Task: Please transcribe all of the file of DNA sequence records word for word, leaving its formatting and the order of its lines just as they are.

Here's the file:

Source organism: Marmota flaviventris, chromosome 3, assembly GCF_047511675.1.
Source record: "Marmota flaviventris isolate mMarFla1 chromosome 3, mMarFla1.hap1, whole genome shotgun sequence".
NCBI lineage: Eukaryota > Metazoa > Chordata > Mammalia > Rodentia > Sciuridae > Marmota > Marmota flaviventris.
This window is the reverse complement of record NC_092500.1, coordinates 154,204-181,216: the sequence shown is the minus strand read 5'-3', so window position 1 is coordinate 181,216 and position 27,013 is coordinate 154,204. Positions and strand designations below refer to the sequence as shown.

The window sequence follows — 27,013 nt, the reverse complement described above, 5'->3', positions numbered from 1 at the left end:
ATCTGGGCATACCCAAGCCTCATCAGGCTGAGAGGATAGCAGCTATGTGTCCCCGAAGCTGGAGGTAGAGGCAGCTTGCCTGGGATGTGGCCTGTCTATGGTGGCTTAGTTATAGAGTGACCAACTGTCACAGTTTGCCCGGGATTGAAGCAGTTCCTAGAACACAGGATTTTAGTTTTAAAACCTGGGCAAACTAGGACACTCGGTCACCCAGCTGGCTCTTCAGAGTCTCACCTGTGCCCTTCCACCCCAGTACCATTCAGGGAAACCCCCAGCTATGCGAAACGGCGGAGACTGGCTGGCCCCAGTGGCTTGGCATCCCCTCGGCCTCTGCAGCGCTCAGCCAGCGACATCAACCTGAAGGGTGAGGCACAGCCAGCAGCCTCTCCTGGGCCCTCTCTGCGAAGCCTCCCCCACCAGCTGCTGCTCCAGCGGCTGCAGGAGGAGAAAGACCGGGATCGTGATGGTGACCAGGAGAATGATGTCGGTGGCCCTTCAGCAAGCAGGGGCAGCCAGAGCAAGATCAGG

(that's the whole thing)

Source organism: Marmota flaviventris, chromosome 3, assembly GCF_047511675.1.
Source record: "Marmota flaviventris isolate mMarFla1 chromosome 3, mMarFla1.hap1, whole genome shotgun sequence".
NCBI lineage: Eukaryota > Metazoa > Chordata > Mammalia > Rodentia > Sciuridae > Marmota > Marmota flaviventris.
This window is the reverse complement of record NC_092500.1, coordinates 154,204-181,216: the sequence shown is the minus strand read 5'-3', so window position 1 is coordinate 181,216 and position 27,013 is coordinate 154,204. Positions and strand designations below refer to the sequence as shown.

The window sequence follows — 27,013 nt, the reverse complement described above, 5'->3', positions numbered from 1 at the left end:
ATCTGGGCATACCCAAGCCTCATCAGGCTGAGAGGATAGCAGCTATGTGTCCCCGAAGCTGGAGGTAGAGGCAGCTTGCCTGGGATGTGGCCTGTCTATGGTGGCTTAGTTATAGAGTGACCAACTGTCACAGTTTGCCCGGGATTGAAGCAGTTCCTAGAACACAGGATTTTAGTTTTAAAACCTGGGCAAACTAGGACACTCGGTCACCCAGCTGGCTCTTCAGAGTCTCACCTGTGCCCTTCCACCCCAGTACCATTCAGGGAAACCCCCAGCTATGCGAAACGGCGGAGACTGGCTGGCCCCAGTGGCTTGGCATCCCCTCGGCCTCTGCAGCGCTCAGCCAGCGACATCAACCTGAAGGGTGAGGCACAGCCAGCAGCCTCTCCTGGGCCCTCTCTGCGAAGCCTCCCCCACCAGCTGCTGCTCCAGCGGCTGCAGGAGGAGAAAGACCGGGATCGTGATGGTGACCAGGAGAATGATGTCGGTGGCCCTTCAGCAAGCAGGGGCAGCCAGAGCAAGATCAGG